Talk to me about Gaelic medium education(25 Posts)
We're considering a Gaelic medium primary school for our dc, can you tell me the advantages of these & also the disadvantages? Research says kids finish school ahead of kids that have attended normal schools, is this true in your experience. Does English or math suffer as reading is introduced so late & little time is spent on it, can grammer, spelling, creative writing be an issue? In a conondrum, dh is not Scottish & I have no Gaelic but our local GM is the best school in the area....
You'd be better putting this in the Scotsnet topic.
There is at least one MNer with children in Gaelic Medium Education, having gone through primary in it and now in secondary. She does have strong links to the Western Isles though (lived there for a number of years) - although neither her dh nor her are Gaelic speakers.
But be prepared for the flack from those that think it is a vanity project from those that just want "better education".
FWIW, ds' old primary school is now in a new building, sharing the campus with a Gaelic Medium Primary school. Both are great schools. Ds had a fantastic foundation for secondary (he is now doing well in S6) - despite - or perhaps more accurately because his primary was 60% ethnic minorities/English as an Additional Language.
I'm one of the ones that thinks it's a vanity project, especially where there is no link to gaelic in the home and school won't fund the support my son with SN needs 'cos budgets' ... but have to say I can't see any disadvantages to the children, the ones I know in GM schools are thriving.
I believe the parents have to commit to try to learn gaelic, at least to an extent. The idea is to try to stop those with no interest in the language from taking the places of those that do. Not sure it works in practice though.
The funding also comes from a different budget from SEN funding.
They do get good results, but whether that is to do with learning in another language or the fact that it's a self selecting group of aspirational parents is debatable. I think correlation is being confused with causation here. It's considered equivalent to private education without paying for it, given the amount of money that's thrown at it by the SNP.
Trixy, I’d certainly say it is the second.**
Celtic I don't really care where the money sits, all the schools I know are struggling to support SN while there's money being flung at GM and I don't think it's right, personally.
The benefits of bilingualism on brains is well researched and documented. Fantastic opportunity for your child.
In Wales, about a third of primaries are Welsh medium now. No impact on English at all. Bilingualism is amazing and a lot of parents don't know Welsh and the kids are more than fine!
Go and have a look at the schools and see what you think maybe?
I have kids in GME. Gone through to secondary. Native speaker household. Parents are encouraged to learn basic phonics. It’s not a deal breaker though as majority haven’t and don’t intend to. All GME schooling at p1 stage is open to all though in Glasgow its restricted to within city limits due to demand. Only selective entry for Glasgow Gaelic Secondary as child needs to have gone through primary to attain decent level of understanding/fluency as lots of subject done through Gaelic even sciences and modern languages. Other secondaries in EK, Bishopriggs, Edinburgh Cumbernauld are standard entry that offer one/2 subjects in Gaelic. Not all get to full fluency by p7 and still manage. It’s a hard slog. Parents need to be aware that everything until p3 is delivered in Gàidhlig. Including homework. So it worth your while learning some phonics/basics and/or networking with other parents/homework online resources who can help support you. It’s only a vanity project if you’re vain.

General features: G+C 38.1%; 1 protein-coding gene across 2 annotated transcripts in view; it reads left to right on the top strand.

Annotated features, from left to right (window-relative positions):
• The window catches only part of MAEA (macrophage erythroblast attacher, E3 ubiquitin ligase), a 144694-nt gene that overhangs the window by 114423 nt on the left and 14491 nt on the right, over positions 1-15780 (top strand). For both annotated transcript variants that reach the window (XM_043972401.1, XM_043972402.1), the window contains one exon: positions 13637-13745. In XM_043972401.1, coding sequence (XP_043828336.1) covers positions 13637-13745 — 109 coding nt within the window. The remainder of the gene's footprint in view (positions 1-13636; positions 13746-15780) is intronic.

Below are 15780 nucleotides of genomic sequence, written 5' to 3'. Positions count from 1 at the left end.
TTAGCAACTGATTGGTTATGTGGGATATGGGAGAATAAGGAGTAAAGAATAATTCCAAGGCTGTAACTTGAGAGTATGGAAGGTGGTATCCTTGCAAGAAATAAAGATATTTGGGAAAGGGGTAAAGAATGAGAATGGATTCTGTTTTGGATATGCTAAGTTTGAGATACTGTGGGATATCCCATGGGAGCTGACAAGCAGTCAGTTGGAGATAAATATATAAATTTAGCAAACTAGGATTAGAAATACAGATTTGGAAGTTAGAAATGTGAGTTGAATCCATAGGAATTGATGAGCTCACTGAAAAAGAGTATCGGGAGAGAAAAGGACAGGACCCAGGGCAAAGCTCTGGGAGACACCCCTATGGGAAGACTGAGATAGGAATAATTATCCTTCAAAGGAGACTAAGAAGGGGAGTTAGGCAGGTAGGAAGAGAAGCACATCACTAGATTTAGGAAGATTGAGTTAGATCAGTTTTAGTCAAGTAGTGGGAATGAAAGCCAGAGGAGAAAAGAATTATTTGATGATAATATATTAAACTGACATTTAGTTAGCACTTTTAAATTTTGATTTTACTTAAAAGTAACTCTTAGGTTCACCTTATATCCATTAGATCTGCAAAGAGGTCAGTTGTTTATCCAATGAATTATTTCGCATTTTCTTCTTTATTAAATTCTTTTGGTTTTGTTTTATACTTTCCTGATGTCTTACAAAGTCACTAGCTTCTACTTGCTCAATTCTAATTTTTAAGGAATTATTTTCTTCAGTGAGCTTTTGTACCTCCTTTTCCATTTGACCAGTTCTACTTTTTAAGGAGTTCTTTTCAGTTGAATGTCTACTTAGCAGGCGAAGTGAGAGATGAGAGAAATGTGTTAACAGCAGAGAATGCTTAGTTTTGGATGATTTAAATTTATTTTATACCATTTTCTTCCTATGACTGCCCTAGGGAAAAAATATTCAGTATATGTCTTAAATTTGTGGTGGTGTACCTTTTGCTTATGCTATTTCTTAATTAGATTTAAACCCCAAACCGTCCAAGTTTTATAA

It's completely different in Scotland though choc, according to wiki in total c4,000 children are in GM schools, 1.6% of the total student population. Only 1.1% of adults in Scotland have gaelic.
I should point out I have no problem with GM in the Highlands where there's a language and culture to save, but do think it's a vanity project in places like Edinburgh.
For those who think it’s more costly - GME teachers training and salaries cost the same as English medium. Both glasgow schools are at capacity. Same struggles finding teachers in GME as in English and classes are not small. So it’s not private by stealth.
Lonny Really curious, just because bilingual education is sort of the norm here now I guess - do you think they'll be more Gaelic schools soon tho/is there the demand? I've just noticed a lot more Gaelic resources coming online where I usually find the Welsh ones.
I think the private by stealth comments are because this is a self-selecting group of parents, who tend to be a lot more educated than average. So regardless of funding, you may get a different timbre in the classrooms, fewer behavioral issues probably, and so on.
Not snarking on the idea, necessarily, just saying why I think it gets some pushback. I really like the idea of Gaelic being a living language again, actually.